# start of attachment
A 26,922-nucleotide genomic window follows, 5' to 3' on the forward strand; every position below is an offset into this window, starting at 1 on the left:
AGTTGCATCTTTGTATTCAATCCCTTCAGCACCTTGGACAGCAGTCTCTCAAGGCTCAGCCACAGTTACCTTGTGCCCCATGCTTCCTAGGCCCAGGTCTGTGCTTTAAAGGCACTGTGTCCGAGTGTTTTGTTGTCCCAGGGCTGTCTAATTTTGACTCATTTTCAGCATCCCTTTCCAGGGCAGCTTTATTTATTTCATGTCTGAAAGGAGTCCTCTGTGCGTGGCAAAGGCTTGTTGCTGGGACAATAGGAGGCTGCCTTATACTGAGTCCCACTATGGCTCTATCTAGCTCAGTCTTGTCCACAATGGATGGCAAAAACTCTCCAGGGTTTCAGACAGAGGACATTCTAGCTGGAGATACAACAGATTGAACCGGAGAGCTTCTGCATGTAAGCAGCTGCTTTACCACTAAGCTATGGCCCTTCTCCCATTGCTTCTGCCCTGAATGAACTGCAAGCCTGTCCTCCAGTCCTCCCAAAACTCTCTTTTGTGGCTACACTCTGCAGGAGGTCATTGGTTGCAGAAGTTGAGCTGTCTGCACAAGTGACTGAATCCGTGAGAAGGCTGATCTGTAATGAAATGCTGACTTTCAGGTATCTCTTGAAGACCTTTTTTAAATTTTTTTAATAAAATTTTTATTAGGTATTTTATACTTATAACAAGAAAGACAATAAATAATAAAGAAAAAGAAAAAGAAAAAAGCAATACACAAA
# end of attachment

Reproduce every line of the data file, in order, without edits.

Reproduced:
A 26,922-nucleotide genomic window follows, 5' to 3' on the forward strand; every position below is an offset into this window, starting at 1 on the left:
AGTTGCATCTTTGTATTCAATCCCTTCAGCACCTTGGACAGCAGTCTCTCAAGGCTCAGCCACAGTTACCTTGTGCCCCATGCTTCCTAGGCCCAGGTCTGTGCTTTAAAGGCACTGTGTCCGAGTGTTTTGTTGTCCCAGGGCTGTCTAATTTTGACTCATTTTCAGCATCCCTTTCCAGGGCAGCTTTATTTATTTCATGTCTGAAAGGAGTCCTCTGTGCGTGGCAAAGGCTTGTTGCTGGGACAATAGGAGGCTGCCTTATACTGAGTCCCACTATGGCTCTATCTAGCTCAGTCTTGTCCACAATGGATGGCAAAAACTCTCCAGGGTTTCAGACAGAGGACATTCTAGCTGGAGATACAACAGATTGAACCGGAGAGCTTCTGCATGTAAGCAGCTGCTTTACCACTAAGCTATGGCCCTTCTCCCATTGCTTCTGCCCTGAATGAACTGCAAGCCTGTCCTCCAGTCCTCCCAAAACTCTCTTTTGTGGCTACACTCTGCAGGAGGTCATTGGTTGCAGAAGTTGAGCTGTCTGCACAAGTGACTGAATCCGTGAGAAGGCTGATCTGTAATGAAATGCTGACTTTCAGGTATCTCTTGAAGACCTTTTTTAAATTTTTTTAATAAAATTTTTATTAGGTATTTTATACTTATAACAAGAAAGACAATAAATAATAAAGAAAAAGAAAAAGAAAAAAGCAATACACAAA